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22nd Apr 2015

Leading UK journalist wants to end the “crazy” rule allowing Jack Grealish play for Ireland

Martin Samuel has gone off on one

Neil Treacy

In short, Martin Samuel thinks only England’s rejects should be allowed play for Ireland.

The Daily Mail columnist has lashed out in his regular column for the Mail, by calling for UEFA to “Abolish the crazy rules that allow Jack Grealish to play for the Republic of Ireland”.

The five-time SJA Sports Journalist of the Year has called for Grealish to be given no choice on what country he plays for, due to the fact that he’s good at football.

Samuel says that the 19-year-old who starred for Aston Villa in the FA Cup semi-final win against Liverpool at the weekend, could, and most importantly should, be a potential England star.

“The rules were intended to help those without a choice — unable to play for their country of birth, but good enough to represent that of their ancestors. Andy Townsend, born in Maidstone, wasn’t regarded highly by those in charge of England but was considered good enough to play for Ireland 70 times, through his Irish grandmother. Good luck to him — England’s loss was Ireland’s gain.

“But Grealish’s situation isn’t like that. The rules as applied in his case do not combat the absence of choice, they offer more choice, where none is necessary,” he says.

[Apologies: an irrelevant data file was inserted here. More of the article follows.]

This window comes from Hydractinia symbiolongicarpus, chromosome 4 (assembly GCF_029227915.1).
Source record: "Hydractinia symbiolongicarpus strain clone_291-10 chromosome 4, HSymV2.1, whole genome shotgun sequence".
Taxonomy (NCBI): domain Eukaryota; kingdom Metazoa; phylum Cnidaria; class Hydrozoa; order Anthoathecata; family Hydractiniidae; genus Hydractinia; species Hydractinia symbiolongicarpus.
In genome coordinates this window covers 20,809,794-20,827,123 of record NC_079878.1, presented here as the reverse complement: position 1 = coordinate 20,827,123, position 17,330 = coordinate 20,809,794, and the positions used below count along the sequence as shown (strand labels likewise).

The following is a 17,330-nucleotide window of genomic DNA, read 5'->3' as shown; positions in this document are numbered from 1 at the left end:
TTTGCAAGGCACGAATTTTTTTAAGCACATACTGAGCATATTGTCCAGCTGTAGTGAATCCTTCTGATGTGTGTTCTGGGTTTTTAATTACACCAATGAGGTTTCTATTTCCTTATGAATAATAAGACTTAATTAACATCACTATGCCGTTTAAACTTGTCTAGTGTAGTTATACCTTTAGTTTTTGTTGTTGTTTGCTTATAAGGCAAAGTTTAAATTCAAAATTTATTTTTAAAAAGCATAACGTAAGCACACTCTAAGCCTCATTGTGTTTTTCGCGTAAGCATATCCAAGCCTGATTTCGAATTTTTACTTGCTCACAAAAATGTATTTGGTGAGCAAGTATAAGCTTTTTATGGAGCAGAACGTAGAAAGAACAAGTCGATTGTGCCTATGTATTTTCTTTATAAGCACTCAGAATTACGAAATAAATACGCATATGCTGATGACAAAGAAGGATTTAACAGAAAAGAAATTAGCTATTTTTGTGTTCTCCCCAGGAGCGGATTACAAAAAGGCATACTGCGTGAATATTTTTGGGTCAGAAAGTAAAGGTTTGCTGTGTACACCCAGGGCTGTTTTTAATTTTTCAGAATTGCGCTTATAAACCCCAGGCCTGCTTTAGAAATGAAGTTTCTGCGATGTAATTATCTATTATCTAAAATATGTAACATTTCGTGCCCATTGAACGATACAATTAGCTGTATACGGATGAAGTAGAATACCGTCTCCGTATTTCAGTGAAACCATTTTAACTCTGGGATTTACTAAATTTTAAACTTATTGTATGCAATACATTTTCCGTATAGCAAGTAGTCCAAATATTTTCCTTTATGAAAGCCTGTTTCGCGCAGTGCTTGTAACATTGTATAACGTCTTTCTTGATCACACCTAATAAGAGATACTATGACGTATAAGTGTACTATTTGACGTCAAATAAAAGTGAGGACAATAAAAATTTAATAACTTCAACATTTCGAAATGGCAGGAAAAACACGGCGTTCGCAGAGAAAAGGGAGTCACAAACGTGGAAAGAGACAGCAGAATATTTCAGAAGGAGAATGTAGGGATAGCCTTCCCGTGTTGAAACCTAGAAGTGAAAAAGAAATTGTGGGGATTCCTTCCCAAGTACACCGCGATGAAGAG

Samuel also has a pop at Irish scout Mark O’Toole, who tries to recruit Irish qualified players to play for Ireland.

The writer portrays O’Toole as if he is preying on unsuspecting young players, before sweeping them away before they know what’s happened, rather than someone who is simply performing the most basic element of scouting – identifying young talent.

Samuel says: “That was partly through his grandparents on his father’s side and also because the Irish employ a scout called Mark O’Toole, whose job it is to sweep up the best young players qualified to play for Ireland. That’s not the same as sweeping up the best young Irish players.

“So is it right that a national association operates as clubs do, recruiting the best young players in what is increasingly a free market. How long before there are secret inducements, promises, before agents are involved?”

Andy Townsend, widely regarded as an excellent player in his day, comes in for further treatment, with Samuel pretty much suggesting that the “Granny Rule” should only be allowed, if a player isn’t good enough to play for England. In short, England gets dibs, and Ireland get the dregs.

“And there would be little objection to a player such as Townsend, who was 25 when he got his first Ireland call-up, at a time when it was obvious he was unwanted by England.

“It is different for players like Grealish, who turned his back on England before he was old enough to sit a GCSE. This wasn’t opportunity; it was opportunism. Unnecessary and wrong and all too predictably destined to end in this unsightly tug of war.”

Samuel also decides that Grealish is English through and through, having heard his Brummie accent.

“Not many people had seen Jack Grealish play before Sunday, so even fewer had heard him speak. When he did, he sounded like Ozzy Osbourne. Not as broad maybe but he was, unmistakably, from Birmingham. So is his father, Kevin.”

That settles that, I suppose.

You can read the full column here.

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